Two Gay Candidates Win Primaries

Judge Lisa Porter, Lesbian Jurist, Retains Seat; Keechl Wins Too

A former Assistant Attorney General and State Attorney for Broward County, the The Honorable Lisa Porter, a Broward County Circuit Court Judge, appears headed to a judicial election victory this evening, trouncing her opponent, challenger Laura Seidman, with 70% of the vote, after 65% of the precincts are reporting. A swing this large suggests Judge Porter will retain her lead and SFGN predicts her victory.

Broward County’s gay mayor, Ken Keechl, also faced a primary challenge, but it came from an inveterate Republican, often candidates for office, radio host Bev Kennedy. Never facing a serious threat, Keechl ran hard anyway and prevailed by over a 2 to 1 margin. 

Things may be tougher for Congressional candidate Scott Galvin, an openly gay man running in a predominantly Haitian district, where he is running fifth in the race with over half the precincts reporting. Galvin is unlikely to make the runoff, if there is one at all. Frederika Wilson is running away with the race with over 25% of the vote, to Rudy Moise’s 20%. Galvin is not at double digits.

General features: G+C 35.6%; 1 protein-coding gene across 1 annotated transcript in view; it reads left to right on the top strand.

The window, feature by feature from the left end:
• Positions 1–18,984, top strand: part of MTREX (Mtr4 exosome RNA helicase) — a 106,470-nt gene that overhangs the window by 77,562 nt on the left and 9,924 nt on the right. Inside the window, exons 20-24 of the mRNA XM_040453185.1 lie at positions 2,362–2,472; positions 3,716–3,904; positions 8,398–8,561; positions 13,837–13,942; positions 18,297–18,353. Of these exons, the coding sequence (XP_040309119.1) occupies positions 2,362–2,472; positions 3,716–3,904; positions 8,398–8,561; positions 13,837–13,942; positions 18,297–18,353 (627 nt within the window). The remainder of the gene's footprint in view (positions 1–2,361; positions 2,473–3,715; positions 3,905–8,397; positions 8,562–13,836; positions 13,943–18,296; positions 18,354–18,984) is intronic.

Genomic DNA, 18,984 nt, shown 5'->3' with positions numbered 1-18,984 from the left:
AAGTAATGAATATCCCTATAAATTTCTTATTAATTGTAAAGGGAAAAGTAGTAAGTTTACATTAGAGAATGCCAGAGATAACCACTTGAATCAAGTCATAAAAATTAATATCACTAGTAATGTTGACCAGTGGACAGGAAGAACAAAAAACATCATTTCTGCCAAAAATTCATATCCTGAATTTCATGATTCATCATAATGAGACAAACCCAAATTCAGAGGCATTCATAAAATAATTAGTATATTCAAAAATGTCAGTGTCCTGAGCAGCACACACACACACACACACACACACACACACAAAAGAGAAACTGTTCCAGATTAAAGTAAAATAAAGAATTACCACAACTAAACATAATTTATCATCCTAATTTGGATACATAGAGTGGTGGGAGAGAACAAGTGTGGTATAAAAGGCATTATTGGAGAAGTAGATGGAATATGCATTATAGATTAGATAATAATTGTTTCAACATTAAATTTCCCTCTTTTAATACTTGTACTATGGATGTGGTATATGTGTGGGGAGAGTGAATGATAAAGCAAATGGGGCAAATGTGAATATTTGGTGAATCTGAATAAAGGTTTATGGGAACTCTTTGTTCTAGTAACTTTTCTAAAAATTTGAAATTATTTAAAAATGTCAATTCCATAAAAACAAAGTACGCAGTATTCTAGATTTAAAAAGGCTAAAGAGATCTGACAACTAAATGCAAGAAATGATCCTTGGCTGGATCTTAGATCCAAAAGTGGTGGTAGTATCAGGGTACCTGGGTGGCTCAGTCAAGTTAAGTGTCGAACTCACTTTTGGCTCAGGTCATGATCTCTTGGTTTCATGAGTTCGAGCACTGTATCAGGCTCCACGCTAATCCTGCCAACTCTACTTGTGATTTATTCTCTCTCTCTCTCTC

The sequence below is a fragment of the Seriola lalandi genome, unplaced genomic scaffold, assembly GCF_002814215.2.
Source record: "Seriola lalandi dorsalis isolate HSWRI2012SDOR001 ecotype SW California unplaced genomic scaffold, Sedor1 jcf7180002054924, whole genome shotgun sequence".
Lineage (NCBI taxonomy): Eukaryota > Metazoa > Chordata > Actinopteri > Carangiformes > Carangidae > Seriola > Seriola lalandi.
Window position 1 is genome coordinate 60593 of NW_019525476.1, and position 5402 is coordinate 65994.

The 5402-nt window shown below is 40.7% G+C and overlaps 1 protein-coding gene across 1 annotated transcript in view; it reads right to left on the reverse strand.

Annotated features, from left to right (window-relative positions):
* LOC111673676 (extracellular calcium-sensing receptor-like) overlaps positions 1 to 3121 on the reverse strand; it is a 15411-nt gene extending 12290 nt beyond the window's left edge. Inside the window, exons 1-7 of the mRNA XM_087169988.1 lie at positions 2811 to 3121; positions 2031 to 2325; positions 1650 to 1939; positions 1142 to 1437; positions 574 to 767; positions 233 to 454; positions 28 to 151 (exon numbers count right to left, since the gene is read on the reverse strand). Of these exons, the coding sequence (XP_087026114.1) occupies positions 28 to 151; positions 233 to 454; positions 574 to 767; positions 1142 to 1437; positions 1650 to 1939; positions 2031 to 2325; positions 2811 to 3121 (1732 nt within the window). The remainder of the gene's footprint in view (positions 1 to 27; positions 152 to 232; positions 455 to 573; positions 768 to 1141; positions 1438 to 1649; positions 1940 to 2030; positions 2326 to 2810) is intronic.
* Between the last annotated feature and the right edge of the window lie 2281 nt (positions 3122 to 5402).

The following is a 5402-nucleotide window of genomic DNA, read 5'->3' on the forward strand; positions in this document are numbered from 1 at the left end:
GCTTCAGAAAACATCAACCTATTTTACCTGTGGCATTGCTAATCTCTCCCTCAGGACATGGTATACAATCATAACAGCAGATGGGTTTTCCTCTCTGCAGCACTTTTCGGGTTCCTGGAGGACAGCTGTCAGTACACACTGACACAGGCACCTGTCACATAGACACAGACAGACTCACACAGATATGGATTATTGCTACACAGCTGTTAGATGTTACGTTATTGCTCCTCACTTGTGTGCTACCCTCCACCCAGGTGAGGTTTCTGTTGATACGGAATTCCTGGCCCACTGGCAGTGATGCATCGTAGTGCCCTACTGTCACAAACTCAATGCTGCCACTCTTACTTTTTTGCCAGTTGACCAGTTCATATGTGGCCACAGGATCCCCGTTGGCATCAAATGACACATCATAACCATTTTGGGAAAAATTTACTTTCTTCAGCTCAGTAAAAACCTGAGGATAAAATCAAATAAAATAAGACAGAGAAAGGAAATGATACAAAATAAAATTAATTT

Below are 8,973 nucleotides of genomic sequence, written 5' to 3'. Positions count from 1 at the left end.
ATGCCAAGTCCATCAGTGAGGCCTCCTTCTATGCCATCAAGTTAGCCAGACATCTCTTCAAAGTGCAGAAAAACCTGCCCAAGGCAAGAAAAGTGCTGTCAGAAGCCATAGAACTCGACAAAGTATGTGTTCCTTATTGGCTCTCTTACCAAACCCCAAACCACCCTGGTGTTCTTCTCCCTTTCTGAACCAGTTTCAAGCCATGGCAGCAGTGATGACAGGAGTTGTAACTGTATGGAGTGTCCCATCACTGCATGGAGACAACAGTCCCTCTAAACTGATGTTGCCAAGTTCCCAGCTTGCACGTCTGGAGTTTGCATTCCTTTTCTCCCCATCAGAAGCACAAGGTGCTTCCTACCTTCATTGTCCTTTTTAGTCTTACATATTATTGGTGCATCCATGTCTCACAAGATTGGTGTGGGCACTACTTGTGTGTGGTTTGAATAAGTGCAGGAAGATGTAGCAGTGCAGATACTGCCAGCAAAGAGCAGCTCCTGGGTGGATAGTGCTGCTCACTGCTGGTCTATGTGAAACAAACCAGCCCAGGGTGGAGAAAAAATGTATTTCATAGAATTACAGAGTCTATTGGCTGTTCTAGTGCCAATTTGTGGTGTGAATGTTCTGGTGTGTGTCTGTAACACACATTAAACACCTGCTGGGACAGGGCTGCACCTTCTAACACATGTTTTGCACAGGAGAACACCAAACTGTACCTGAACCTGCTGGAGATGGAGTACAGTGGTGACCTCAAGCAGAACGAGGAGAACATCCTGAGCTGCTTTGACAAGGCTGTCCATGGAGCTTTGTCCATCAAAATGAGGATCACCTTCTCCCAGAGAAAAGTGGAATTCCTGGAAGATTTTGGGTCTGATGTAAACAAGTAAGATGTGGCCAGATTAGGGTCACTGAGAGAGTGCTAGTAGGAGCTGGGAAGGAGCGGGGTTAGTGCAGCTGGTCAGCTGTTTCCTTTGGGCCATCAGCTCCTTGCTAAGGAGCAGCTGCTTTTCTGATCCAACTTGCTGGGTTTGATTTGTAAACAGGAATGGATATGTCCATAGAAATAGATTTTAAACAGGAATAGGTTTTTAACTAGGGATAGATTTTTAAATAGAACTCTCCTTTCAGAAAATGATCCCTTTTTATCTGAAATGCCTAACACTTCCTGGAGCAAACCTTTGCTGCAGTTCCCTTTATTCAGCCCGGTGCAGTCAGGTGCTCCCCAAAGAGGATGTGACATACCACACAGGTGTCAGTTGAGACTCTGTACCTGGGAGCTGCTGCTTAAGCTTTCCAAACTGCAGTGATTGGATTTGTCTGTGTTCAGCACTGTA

Justin Flippen, the popular Vice Mayor of Wilton Manors, appears to have been defeated by Incumbent Gwendolyn-Clark Reed, by a margin of 56% to 44%. The 99% vote for Reed in African American districts appeared to deal a knockout blow to Flippen’s fiery challenge, down by a 1,000 votes. Those precincts alone gave Reed a 1106-53 numerical edge, and the gay districts in the Manors don’t appear that they can overcome the deficit. It is the only thing though that can save the Flippen challenge. 

Kevin Burns, a former North Miami councilman, who was featured when he won the seat in the originalexpressgaynews.com, back in 2003, launched his campaign against the veteran Gwen Margolis, seeking to become the state’s first openly gay state senator. He was beaten badly, however, unable to overcome the Margolis recognition. She beat him with two thirds of the vote. 

In the judicial primaries where minority candidates were challenged, the African American and Hispanic incumbents, Elijah Williams, Mary Rudd Robinson, Carlos Rodriguez, and Kenneth Gillespie have all prevailed and will retain their judicial robes. The race for Judge Carlos Rebollo is just too close to call. 

Chief Assistant Public Defenders Mindy Solomon and Sandra Perlman appear to have won their candidacies by a comfortable margin, and will bring significant grace and dignity to the bench, as will the re-election of Susan Lebow. All three have been tremendously supportive of the LGBT community. 


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